Reverse dieting is often considered to be the diet after the diet. Once you have undergone a prolonged calorie deficit, a reverse diet involves gradually increasing your calorie allowance on a weekly basis (usually by 50 to 100 calories per day). This attempts to increase your metabolism.
There is little research on reverse dieting. Some believe that reverse dieting is ineffective. Others see it as a viable option for managing their body composition when they wish to stop their calorie deficit.
The Potential Benefits of Reverse Dieting
Boosting Our Metabolism
Our bodies undergo hidden roles such as operating the cardio-respiratory system, balancing hormone levels and growth and repair. Our bodies must also digest food. In order to achieve this, our bodies will burn calories. This is effectively what our metabolism is. Through a steady increase in our daily calorie intake, we may uplift our metabolic rate.
Amplifying Our Plasma Leptin
Leptin is a hormone associated with suppressing our appetite. As fat mas decreases, plasma leptin decreases. Furthermore, leptin also decreases under a calorie deficit. If we were to gradually increase our calories, it is lightly that our leptin levels will amplify (Friedman JM, Lecoultre, et al.). This may result in less snacking or over-consumption.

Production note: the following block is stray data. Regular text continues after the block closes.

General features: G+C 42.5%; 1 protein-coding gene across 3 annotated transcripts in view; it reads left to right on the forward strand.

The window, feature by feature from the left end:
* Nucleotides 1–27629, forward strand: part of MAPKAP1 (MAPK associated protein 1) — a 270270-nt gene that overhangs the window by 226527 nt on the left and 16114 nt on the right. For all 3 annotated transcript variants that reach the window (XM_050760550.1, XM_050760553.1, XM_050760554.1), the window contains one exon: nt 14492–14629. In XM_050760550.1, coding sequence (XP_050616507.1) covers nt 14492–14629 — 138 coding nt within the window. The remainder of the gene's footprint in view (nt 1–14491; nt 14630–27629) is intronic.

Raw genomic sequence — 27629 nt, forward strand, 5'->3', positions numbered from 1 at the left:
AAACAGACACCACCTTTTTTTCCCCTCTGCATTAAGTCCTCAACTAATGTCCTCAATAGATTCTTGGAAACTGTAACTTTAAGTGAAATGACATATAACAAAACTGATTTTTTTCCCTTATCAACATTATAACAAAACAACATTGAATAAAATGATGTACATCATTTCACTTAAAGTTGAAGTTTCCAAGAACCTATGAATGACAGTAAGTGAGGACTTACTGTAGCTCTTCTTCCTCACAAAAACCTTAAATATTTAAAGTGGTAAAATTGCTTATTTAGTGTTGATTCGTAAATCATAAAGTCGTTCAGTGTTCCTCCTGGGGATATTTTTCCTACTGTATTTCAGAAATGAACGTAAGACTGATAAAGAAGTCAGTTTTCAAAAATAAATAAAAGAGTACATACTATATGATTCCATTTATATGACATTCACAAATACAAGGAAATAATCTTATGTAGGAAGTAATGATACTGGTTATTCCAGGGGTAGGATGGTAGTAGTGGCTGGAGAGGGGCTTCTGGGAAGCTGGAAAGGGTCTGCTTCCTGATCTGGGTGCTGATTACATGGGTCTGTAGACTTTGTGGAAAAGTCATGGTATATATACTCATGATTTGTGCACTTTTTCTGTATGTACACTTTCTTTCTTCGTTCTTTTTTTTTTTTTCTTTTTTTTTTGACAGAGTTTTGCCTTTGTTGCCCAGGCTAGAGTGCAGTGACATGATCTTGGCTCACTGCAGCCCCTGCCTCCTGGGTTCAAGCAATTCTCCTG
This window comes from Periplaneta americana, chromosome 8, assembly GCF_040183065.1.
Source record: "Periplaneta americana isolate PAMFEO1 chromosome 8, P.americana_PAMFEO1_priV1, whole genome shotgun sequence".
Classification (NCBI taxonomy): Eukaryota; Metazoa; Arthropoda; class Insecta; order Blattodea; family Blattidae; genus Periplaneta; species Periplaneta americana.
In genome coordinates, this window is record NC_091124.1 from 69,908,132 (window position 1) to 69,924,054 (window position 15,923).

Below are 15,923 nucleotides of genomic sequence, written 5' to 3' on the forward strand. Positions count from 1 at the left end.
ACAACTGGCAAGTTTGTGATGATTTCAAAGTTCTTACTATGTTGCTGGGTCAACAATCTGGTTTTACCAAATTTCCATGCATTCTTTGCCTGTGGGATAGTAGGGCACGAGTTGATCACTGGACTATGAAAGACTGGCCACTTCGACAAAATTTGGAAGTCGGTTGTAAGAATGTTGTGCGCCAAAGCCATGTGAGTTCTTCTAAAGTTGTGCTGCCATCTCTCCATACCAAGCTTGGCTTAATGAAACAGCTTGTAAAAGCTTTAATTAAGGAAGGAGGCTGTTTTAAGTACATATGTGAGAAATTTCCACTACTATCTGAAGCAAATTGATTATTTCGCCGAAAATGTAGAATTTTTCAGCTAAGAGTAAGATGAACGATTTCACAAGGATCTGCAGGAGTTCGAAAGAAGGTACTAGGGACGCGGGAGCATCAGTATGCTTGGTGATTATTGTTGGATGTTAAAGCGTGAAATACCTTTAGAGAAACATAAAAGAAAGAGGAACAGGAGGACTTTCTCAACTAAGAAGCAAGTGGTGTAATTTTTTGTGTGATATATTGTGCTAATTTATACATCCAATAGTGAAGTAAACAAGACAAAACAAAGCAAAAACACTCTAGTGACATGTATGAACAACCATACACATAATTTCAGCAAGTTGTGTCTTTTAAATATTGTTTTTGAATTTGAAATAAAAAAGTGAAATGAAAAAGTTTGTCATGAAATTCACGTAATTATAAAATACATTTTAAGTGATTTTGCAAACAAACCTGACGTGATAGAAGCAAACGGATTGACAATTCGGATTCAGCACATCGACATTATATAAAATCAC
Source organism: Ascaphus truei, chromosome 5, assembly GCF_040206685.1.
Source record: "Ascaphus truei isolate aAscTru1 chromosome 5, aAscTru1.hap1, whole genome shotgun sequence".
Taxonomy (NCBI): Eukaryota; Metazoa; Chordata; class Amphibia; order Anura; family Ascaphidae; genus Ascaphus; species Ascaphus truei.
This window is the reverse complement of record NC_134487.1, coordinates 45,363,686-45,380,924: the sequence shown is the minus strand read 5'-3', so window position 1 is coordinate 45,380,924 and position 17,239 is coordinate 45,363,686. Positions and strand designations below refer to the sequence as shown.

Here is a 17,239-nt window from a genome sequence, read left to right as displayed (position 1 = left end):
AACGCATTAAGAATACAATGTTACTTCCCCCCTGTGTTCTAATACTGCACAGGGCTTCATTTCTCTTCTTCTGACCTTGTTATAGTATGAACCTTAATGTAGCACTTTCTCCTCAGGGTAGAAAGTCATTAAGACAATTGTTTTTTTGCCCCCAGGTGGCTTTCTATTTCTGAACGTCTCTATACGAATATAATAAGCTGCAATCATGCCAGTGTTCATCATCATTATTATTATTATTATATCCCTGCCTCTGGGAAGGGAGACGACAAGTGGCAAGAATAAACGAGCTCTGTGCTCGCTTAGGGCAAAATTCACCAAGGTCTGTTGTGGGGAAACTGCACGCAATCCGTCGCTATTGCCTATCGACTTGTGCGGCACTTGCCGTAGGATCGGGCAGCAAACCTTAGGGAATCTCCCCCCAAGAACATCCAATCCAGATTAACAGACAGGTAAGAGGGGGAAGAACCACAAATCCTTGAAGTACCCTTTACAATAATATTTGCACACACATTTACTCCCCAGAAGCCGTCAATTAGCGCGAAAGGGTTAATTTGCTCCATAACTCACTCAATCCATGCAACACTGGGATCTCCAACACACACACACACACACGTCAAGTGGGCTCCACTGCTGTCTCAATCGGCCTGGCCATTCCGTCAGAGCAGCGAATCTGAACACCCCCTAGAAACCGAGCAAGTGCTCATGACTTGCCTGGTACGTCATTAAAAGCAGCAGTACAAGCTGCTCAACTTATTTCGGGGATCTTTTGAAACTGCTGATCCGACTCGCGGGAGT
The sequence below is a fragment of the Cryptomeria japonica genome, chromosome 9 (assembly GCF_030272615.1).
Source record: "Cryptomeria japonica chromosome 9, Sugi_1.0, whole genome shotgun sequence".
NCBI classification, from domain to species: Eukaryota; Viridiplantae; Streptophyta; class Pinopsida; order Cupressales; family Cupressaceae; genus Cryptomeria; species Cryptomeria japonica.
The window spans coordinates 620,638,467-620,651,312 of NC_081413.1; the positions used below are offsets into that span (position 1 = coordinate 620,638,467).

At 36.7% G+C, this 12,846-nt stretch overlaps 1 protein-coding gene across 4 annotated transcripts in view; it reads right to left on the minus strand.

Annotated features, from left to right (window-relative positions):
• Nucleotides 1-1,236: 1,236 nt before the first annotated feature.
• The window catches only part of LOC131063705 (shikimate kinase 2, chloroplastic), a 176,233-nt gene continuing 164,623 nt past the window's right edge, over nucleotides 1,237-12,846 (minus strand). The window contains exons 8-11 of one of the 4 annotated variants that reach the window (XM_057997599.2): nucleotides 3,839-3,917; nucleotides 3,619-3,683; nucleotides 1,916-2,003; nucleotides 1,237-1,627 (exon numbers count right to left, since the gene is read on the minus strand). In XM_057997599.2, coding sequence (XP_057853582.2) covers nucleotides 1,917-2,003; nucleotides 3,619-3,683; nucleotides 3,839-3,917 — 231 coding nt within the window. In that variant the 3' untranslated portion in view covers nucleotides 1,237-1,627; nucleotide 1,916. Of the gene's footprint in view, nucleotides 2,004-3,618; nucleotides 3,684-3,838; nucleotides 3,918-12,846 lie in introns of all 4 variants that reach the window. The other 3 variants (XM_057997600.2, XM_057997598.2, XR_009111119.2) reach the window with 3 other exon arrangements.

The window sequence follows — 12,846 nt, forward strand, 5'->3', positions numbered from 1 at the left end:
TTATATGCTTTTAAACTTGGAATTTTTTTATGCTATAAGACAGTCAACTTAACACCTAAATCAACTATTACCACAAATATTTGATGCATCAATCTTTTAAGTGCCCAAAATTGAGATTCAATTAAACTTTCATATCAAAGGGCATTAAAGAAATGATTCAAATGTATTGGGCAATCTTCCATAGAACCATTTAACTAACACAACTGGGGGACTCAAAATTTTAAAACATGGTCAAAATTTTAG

Managing Binge Eating
There are several factors which result in binge eating. A caloric restriction is one of them (W Mathes, et al.). Assuming that you have strong will power and have managed your stress, increasing your calories may make you less inclined to binge eat. Binge eating is heavily associated with weight gain and isn’t considered to be emotionally healthy.
Non Exercise Activity Thermogenesis (NEAT) is the energy we expend before structured exercise. This includes walking, house work and occupational based activity (such as a builder mixing cement). It is an important part of managing our body composition. When we consume more calories, it is lightly that our NEAT will increase (Levine JA).
Weight Loss Sustainability
Just because you’ve lost weight, it doesn’t mean that it won’t find you again. Reverse dieting may be the answer to a sustainable weight loss. Through gradually increasing your calorie intake, you may figure out your new maintenance calorie level. This is the level of calories you may consume to maintain your weight. If you exceed this level, you will begin to put on weight.
There are various physiological responses that supports a case for reverse dieting. However, its effectiveness as a protocol is still under question. I will continue to investigate reverse dieting and will write another article on the matter when new information becomes available.
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